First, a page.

Platelet count and platelet indices of symptomatic and asymptomatic children infected by malaria in Calabar Metropolis, Nigeria


  • Dorathy C. Okpokam Department of Haematology and Blood Transfusion Science, University of Calabar, Calabar, Nigeria
  • Beauty E. Echonwere-Uwikor Department of Medical Laboratory Science, River State University, Port Harcourt, Nigeria
  • Reality I. Umoumo Department of Haematology and Blood Transfusion Science, University of Calabar, Calabar, Nigeria
  • Sunday O. Ochigbo Department of Paediatric, University of Calabar Teaching Hospital, Calabar, Nigeria



Symptomatic malaria, Platelet count, Platelet indices, Calabar


Background: Malaria infection has been reported to be a major problem affecting developing countries. This study aimed at the effect of malaria parasite infection on platelets count, and platelet indices; mean platelet volume (MPV), platelets distribution width (PDW) and plateletcrit (PCT) among symptomatic subjects.

Methods: A case-control study design with a total of 112 subjects (males and females) comprising of 58 symptomatic and 54 asymptomatic children infected by malaria, age range of 0-15 years from the University of Calabar Teaching Hospital were enrolled. Thick and thin film method was used to ascertain malaria parasite density.

Results: The mean values of the symptomatic malaria subjects were found to be significantly reduced in PCT, PDW and PC (0.16±0.04, 15.84±0.89 and 181.45±43.62) and significant high in MPV and MPD (9.36±1.05 and (418.80±554.40) against that of asymptomatic malaria subject (p˂0.05). The mean MPV was significantly increased in 6-10 and 11-15 years (9.35±0.90 and 9.81±1.16) when compared with 0-5 years (8.60±0.62) age range symptomatic malaria subject groups while mean PC was significantly decrease in 6-10 and 11-15 years (172.14±35.52 and 181.55±48.49) when compared to 0-5 years (204.36±36.92) age range groups. A moderate positive significant correlation between PCT versus MPV (r=0.327) while PC versus PCT shows a strong (r=0.895) positive significant correlation (p˂0.05).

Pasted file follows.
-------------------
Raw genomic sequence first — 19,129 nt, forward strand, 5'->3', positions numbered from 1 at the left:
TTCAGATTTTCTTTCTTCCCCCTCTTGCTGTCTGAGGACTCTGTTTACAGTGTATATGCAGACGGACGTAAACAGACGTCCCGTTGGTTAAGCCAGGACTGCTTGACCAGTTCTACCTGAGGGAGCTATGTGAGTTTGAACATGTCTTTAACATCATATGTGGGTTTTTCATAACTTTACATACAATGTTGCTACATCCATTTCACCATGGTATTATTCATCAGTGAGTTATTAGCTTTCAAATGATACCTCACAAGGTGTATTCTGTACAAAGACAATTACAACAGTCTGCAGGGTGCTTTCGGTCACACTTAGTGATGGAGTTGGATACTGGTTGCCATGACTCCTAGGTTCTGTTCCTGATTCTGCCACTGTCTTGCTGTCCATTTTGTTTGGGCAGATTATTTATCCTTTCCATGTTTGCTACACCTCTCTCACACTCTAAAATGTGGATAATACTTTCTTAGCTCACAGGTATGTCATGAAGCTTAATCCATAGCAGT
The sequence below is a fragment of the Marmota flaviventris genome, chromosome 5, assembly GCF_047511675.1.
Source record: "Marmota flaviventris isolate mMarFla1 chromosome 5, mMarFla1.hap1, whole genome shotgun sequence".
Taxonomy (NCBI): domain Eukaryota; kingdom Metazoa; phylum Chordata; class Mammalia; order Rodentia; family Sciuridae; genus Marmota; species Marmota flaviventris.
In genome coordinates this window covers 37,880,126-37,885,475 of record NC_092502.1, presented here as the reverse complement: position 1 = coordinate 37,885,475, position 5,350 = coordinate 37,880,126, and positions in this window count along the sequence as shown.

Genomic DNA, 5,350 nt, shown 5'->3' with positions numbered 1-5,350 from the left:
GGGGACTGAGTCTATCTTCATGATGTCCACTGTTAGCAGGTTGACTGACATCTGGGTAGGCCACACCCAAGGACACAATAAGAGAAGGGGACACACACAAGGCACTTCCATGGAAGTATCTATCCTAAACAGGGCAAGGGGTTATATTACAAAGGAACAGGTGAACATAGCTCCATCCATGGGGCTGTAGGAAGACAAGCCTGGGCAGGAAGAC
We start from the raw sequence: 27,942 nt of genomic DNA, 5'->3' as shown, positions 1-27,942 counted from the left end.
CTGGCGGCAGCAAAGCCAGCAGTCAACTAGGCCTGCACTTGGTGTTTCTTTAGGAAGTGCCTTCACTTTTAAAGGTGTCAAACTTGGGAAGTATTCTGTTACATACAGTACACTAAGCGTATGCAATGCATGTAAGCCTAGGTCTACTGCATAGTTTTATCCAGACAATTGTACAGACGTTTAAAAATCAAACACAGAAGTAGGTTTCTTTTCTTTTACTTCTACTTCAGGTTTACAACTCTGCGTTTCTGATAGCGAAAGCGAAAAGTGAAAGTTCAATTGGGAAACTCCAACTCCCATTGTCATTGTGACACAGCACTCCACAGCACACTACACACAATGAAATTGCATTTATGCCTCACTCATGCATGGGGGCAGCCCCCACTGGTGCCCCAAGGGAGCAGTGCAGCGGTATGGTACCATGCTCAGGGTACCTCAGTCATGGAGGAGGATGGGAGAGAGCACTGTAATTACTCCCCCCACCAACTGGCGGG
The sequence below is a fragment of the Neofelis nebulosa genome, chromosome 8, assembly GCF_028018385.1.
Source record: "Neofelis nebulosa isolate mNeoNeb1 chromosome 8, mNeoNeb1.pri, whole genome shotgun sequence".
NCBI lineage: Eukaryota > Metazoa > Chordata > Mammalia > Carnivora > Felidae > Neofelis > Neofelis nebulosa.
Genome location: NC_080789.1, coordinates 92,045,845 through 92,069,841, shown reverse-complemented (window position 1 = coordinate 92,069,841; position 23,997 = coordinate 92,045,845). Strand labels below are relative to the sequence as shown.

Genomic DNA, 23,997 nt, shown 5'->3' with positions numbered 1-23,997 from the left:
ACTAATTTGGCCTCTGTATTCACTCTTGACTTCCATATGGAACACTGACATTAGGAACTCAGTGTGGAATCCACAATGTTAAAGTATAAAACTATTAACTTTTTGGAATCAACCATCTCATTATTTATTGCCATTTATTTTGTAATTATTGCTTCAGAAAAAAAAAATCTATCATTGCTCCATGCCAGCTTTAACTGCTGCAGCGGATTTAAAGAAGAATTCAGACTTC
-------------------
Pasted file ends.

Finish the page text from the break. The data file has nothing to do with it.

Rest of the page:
Conclusions: There is significant increase MPD and MPV, decrease PC, PCT and PDW in the symptomatic group compared to the asymptomatic. It is important that platelet indices and platelet count should be included as a routine screening investigation to detect malaria parasite infection and treated accordingly.

Author Biography

Dorathy C. Okpokam, Department of Haematology and Blood Transfusion Science, University of Calabar, Calabar, Nigeria

Department of Haematology and Blood Transfusion Science

Senior Lecturer


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How to Cite

Okpokam, D. C., Echonwere-Uwikor, B. E., Umoumo, R. I., & Ochigbo, S. O. (2022). Platelet count and platelet indices of symptomatic and asymptomatic children infected by malaria in Calabar Metropolis, Nigeria. International Journal of Research in Medical Sciences, 10(5), 1016–1020.



Original Research Articles